Today, nothing much happened because I was actually tired…but I’ve been tired in the daytime for the past week or so. It’s very likely due to taking medication too late — which I did not, tonight.

Yes, it can be kind of intimidating to do anything real…but the alternative gets me more and more focused on this site and the pursuit of art for its own sake — even if it’s something I don’t want to do. Not to mention, taking up time which would be more wisely spent elsewhere.

Right now I’m thinking that if I do anything creative…I’ll try and channel it into my beadwork, and jewelry design. That includes drawing, and can include painting with gouache and watercolor, by the way (not to mention experimenting with beads and finding tutorials). It’s just a focus.

Not to mention that in trying not to make “tight” drawings or paintings, I’ve ended up not doing many at all. Right now I’m wondering if the push toward “looseness” is just to discourage budding artists from being sharp and exact…thus making crisp images (which some other people can’t do, or don’t want to do).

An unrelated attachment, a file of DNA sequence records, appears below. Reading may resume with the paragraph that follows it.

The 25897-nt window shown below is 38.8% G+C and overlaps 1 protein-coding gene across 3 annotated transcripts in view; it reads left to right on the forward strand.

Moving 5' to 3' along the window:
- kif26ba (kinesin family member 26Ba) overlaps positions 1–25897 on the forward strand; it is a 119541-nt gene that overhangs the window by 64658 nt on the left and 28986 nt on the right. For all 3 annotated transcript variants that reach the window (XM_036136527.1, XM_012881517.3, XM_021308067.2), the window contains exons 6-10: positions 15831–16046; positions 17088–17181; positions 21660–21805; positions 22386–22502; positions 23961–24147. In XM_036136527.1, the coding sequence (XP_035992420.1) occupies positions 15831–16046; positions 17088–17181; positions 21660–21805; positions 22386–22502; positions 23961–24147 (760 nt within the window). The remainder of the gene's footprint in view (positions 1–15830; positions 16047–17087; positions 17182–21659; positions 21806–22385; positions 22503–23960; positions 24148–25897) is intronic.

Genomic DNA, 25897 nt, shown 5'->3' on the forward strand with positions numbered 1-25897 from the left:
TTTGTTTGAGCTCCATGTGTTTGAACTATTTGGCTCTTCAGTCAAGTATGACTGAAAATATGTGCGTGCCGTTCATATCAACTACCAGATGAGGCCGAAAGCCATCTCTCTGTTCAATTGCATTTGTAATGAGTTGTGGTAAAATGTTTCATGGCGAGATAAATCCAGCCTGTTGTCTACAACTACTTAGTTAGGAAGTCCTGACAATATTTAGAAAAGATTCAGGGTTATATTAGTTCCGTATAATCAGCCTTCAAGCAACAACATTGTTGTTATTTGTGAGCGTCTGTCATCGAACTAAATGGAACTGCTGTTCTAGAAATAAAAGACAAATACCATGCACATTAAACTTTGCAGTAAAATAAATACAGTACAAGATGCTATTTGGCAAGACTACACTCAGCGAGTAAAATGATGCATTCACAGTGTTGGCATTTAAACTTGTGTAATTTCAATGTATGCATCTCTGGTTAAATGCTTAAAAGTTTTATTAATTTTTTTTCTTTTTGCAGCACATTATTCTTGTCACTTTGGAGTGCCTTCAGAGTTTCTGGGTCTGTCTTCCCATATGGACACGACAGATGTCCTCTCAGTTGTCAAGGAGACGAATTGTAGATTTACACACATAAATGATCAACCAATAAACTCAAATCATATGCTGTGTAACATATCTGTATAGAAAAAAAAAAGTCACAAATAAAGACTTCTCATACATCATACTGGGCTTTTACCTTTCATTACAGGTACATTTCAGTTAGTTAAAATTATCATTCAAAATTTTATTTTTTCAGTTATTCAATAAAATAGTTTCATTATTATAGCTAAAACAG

Right now I think the push towards “looseness” is a fad…because it was obviously not always popular. On the other hand, I’ve been working a good deal with flow in my designs, which I probably wouldn’t have been able to do, if I hadn’t been taught to work loosely.

I have about two weeks until classes restart, and some work to do tomorrow. I did go back to one of my social media sites and…it’s incredibly annoying. Just the fact that it’s not really working that well, and there are the continual policy updates. Someone had messaged me to hook up…via an email not registered with that site. And I can’t find how to add that email. Not that person’s fault, though.

Anyhow. I will go and brush my teeth, put my clothes away, and get to bed; and hope that I can get back to sleep after having slept, this afternoon.

Sounds good.